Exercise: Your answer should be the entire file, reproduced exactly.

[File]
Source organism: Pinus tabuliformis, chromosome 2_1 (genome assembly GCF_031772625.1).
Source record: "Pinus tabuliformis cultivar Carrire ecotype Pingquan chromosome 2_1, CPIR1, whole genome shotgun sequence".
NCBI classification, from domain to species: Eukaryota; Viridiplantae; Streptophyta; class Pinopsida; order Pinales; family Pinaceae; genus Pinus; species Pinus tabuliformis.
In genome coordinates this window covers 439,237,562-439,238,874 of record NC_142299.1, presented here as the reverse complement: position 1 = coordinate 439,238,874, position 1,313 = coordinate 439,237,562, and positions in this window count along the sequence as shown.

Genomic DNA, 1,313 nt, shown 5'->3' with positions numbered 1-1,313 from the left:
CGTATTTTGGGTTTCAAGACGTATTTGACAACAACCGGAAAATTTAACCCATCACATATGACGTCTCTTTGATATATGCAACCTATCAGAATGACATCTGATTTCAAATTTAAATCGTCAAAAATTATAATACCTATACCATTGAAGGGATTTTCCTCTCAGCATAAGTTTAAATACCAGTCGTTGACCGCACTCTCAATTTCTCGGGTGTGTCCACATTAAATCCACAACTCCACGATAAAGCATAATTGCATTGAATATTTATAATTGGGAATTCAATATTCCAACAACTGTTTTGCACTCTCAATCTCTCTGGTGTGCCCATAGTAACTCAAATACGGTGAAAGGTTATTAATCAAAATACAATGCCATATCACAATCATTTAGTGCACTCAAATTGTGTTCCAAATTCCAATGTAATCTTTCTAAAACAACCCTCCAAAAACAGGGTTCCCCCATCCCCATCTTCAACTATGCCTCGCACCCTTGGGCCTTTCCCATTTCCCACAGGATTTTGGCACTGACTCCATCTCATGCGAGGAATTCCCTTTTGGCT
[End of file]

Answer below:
Source organism: Pinus tabuliformis, chromosome 2_1 (genome assembly GCF_031772625.1).
Source record: "Pinus tabuliformis cultivar Carrire ecotype Pingquan chromosome 2_1, CPIR1, whole genome shotgun sequence".
NCBI classification, from domain to species: Eukaryota; Viridiplantae; Streptophyta; class Pinopsida; order Pinales; family Pinaceae; genus Pinus; species Pinus tabuliformis.
In genome coordinates this window covers 439,237,562-439,238,874 of record NC_142299.1, presented here as the reverse complement: position 1 = coordinate 439,238,874, position 1,313 = coordinate 439,237,562, and positions in this window count along the sequence as shown.

Genomic DNA, 1,313 nt, shown 5'->3' with positions numbered 1-1,313 from the left:
CGTATTTTGGGTTTCAAGACGTATTTGACAACAACCGGAAAATTTAACCCATCACATATGACGTCTCTTTGATATATGCAACCTATCAGAATGACATCTGATTTCAAATTTAAATCGTCAAAAATTATAATACCTATACCATTGAAGGGATTTTCCTCTCAGCATAAGTTTAAATACCAGTCGTTGACCGCACTCTCAATTTCTCGGGTGTGTCCACATTAAATCCACAACTCCACGATAAAGCATAATTGCATTGAATATTTATAATTGGGAATTCAATATTCCAACAACTGTTTTGCACTCTCAATCTCTCTGGTGTGCCCATAGTAACTCAAATACGGTGAAAGGTTATTAATCAAAATACAATGCCATATCACAATCATTTAGTGCACTCAAATTGTGTTCCAAATTCCAATGTAATCTTTCTAAAACAACCCTCCAAAAACAGGGTTCCCCCATCCCCATCTTCAACTATGCCTCGCACCCTTGGGCCTTTCCCATTTCCCACAGGATTTTGGCACTGACTCCATCTCATGCGAGGAATTCCCTTTTGGCT